Applying for a mortgage can be a fairly daunting process, especially if you are a first time buyer. Whilst a mortgage broker can help to alleviate some of the stress by handling matters on your behalf, it’s only natural to want to feel as though you still have control. By understanding exactly how the mortgage process works, you can feel like you have some of the control. Let’s take a look at how the process works when using a mortgage broker.
In the first instance, your mortgage broker will spend some time understanding your financial circumstances and what your requirements are. For example, they will need to know your annual income, how much you need to borrow, whether you have had any credit issues, what repayment type you prefer, whether you would like a mortgage with added incentives (such as cashback) and various other important factors. Once this has been established, your broker will assess your situation, look over your requirements and then make a recommendation based on those facts. You need to be confident that the recommendation is suitable for you. This is why it is crucial for mortgage brokers to continually educate themselves about the different criteria requirements for each lender and the different products available on the market.
If you decide to proceed, your broker will ask you to provide some documents. Again, the documentary requirements can vary from lender to lender but generally speaking, you will need to provide proof of your identification, proof of your residential address, proof of your income and bank statements. Your broker will review your documents to ensure the right recommendation has been made to you and then apply for a decision in principle (DIP) – sometimes known as an agreement in principle – with the chosen lender. If you get a DIP agreed, the lender is essentially saying that pending satisfactory paperwork, credit checks and valuation, it is likely they will lend to you.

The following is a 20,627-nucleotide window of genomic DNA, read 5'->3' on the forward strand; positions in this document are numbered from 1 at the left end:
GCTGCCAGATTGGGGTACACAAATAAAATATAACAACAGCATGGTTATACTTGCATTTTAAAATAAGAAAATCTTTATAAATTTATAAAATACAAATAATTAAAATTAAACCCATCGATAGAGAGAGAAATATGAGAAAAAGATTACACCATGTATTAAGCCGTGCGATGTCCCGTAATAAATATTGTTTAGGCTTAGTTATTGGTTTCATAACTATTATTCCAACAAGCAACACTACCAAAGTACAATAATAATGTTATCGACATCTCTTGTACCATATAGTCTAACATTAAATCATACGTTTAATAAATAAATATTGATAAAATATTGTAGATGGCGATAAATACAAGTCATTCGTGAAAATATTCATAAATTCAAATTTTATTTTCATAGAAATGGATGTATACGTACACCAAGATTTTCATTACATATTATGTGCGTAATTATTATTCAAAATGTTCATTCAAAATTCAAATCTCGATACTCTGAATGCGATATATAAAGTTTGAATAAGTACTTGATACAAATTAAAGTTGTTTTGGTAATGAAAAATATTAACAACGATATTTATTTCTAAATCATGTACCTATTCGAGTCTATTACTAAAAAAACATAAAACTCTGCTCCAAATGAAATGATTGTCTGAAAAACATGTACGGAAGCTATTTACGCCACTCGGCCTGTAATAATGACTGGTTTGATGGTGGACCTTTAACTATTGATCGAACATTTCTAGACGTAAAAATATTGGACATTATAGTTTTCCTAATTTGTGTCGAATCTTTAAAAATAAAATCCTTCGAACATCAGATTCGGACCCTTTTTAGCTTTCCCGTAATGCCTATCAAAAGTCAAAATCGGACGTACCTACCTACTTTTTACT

This is when your broker will formally apply for your mortgage. The application will be submitted and your supporting documents will be sent to the lender for assessment. Since the recent Mortgage Market Review, lenders are required to be extra stringent when considering whether a mortgage is affordable for the Applicant(s). Your total household income will now be determined by how much you earn against how many regular outgoings you have. If you have loans, credit card debt or childcare costs, this debt will be deducted from your income. If you are thinking of applying for a mortgage, it is worth spending a few months ‘tidying up’ your finances and cutting back on non-essential spending.
Having carried out the initial checks, the lender will instruct the valuation. On some occasions the valuation will not be instructed immediately. With some lenders, the case will be fully underwritten prior to the valuation being instructed – this means all of the documents will be checked and signed off (if further documents are necessary these will be requested), all of the credit checks will be completed and the lender will give approval for the mortgage to proceed subject to a satisfactory valuation. However, some lenders will carry out the full assessment while they are waiting for the valuation report.
Once the lender has received a satisfactory valuation report and the mortgage has been fully underwritten, the case will be sent for some final checks to be carried out. This will include a further credit check and fraud checks. A formal offer will then be issued to you, your solicitor and also the broker.
Your solicitor, known as a conveyancer, will finalise the legal aspect of your mortgage. Once searches are complete and all enquiries are satisfied, the conveyancer will contact you to arrange for you to sign the contracts for exchange and agree a completion date. Once the exchange of contracts is complete, you are legally bound to proceed. It is at this point you will be asked to forward your deposit monies (if you have not already done so).
Your conveyancer will request the funds from the lender and your mortgage will be complete! Congratulations!
YOUR HOME MAY BE REPOSSESSED IF YOU DO NOT KEEP UP REPAYMENTS ON YOUR MORTGAGE